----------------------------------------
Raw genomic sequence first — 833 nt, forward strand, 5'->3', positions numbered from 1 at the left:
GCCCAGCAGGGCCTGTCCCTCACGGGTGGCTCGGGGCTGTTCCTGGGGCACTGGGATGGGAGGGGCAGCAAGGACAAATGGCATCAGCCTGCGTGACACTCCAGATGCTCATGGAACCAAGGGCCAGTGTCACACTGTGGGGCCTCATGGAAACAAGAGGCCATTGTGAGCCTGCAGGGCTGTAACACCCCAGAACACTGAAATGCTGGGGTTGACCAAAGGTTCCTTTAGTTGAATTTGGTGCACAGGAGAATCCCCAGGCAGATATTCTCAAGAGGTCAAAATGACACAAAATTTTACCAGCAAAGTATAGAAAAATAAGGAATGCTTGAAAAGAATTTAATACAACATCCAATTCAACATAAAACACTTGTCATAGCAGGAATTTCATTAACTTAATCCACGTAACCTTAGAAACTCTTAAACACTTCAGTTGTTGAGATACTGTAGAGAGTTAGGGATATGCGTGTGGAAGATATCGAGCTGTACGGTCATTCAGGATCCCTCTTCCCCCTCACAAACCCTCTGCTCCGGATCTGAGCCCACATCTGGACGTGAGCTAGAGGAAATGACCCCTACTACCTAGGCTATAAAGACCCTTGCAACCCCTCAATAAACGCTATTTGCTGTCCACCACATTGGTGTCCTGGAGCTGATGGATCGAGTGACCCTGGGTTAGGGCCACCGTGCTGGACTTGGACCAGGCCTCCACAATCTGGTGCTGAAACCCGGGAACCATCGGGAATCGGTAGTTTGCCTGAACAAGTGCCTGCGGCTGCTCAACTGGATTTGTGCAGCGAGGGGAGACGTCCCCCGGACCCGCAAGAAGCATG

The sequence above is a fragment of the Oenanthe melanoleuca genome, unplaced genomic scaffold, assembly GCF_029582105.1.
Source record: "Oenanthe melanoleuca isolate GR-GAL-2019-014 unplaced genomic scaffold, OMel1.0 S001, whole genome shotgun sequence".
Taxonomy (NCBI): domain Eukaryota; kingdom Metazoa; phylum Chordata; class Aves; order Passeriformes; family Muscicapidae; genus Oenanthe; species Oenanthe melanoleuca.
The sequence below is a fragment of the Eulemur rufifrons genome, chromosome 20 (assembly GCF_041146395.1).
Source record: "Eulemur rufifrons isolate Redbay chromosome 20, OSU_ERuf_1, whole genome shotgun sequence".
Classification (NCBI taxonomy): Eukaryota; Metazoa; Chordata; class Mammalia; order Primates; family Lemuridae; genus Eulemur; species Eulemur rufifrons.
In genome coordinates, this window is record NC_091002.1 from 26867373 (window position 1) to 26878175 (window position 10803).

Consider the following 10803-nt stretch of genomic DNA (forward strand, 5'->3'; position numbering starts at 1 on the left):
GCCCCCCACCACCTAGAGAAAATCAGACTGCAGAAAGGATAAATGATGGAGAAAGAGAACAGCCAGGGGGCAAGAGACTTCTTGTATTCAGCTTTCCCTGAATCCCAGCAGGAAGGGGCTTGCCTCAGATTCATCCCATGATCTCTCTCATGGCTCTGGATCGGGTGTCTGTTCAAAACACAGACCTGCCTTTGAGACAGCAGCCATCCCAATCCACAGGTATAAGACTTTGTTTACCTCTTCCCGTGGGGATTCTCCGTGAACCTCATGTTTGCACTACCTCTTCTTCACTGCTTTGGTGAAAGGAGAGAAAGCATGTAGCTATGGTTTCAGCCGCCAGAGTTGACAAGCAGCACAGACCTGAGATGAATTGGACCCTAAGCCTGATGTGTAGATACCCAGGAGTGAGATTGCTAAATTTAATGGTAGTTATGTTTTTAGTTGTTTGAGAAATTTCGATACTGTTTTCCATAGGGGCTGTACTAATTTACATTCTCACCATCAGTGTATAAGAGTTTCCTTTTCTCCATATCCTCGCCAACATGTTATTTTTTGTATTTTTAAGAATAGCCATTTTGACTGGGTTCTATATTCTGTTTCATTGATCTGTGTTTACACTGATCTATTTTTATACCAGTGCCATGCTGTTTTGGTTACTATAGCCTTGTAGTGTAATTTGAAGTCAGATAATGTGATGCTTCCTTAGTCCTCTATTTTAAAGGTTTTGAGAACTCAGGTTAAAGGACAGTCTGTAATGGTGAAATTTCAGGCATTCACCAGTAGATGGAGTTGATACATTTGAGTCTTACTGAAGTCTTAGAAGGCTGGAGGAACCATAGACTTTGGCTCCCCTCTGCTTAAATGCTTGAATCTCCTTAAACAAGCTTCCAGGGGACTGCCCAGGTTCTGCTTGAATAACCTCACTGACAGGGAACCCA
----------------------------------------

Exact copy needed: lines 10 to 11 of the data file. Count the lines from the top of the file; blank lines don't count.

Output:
Consider the following 10803-nt stretch of genomic DNA (forward strand, 5'->3'; position numbering starts at 1 on the left):
GCCCCCCACCACCTAGAGAAAATCAGACTGCAGAAAGGATAAATGATGGAGAAAGAGAACAGCCAGGGGGCAAGAGACTTCTTGTATTCAGCTTTCCCTGAATCCCAGCAGGAAGGGGCTTGCCTCAGATTCATCCCATGATCTCTCTCATGGCTCTGGATCGGGTGTCTGTTCAAAACACAGACCTGCCTTTGAGACAGCAGCCATCCCAATCCACAGGTATAAGACTTTGTTTACCTCTTCCCGTGGGGATTCTCCGTGAACCTCATGTTTGCACTACCTCTTCTTCACTGCTTTGGTGAAAGGAGAGAAAGCATGTAGCTATGGTTTCAGCCGCCAGAGTTGACAAGCAGCACAGACCTGAGATGAATTGGACCCTAAGCCTGATGTGTAGATACCCAGGAGTGAGATTGCTAAATTTAATGGTAGTTATGTTTTTAGTTGTTTGAGAAATTTCGATACTGTTTTCCATAGGGGCTGTACTAATTTACATTCTCACCATCAGTGTATAAGAGTTTCCTTTTCTCCATATCCTCGCCAACATGTTATTTTTTGTATTTTTAAGAATAGCCATTTTGACTGGGTTCTATATTCTGTTTCATTGATCTGTGTTTACACTGATCTATTTTTATACCAGTGCCATGCTGTTTTGGTTACTATAGCCTTGTAGTGTAATTTGAAGTCAGATAATGTGATGCTTCCTTAGTCCTCTATTTTAAAGGTTTTGAGAACTCAGGTTAAAGGACAGTCTGTAATGGTGAAATTTCAGGCATTCACCAGTAGATGGAGTTGATACATTTGAGTCTTACTGAAGTCTTAGAAGGCTGGAGGAACCATAGACTTTGGCTCCCCTCTGCTTAAATGCTTGAATCTCCTTAAACAAGCTTCCAGGGGACTGCCCAGGTTCTGCTTGAATAACCTCACTGACAGGGAACCCA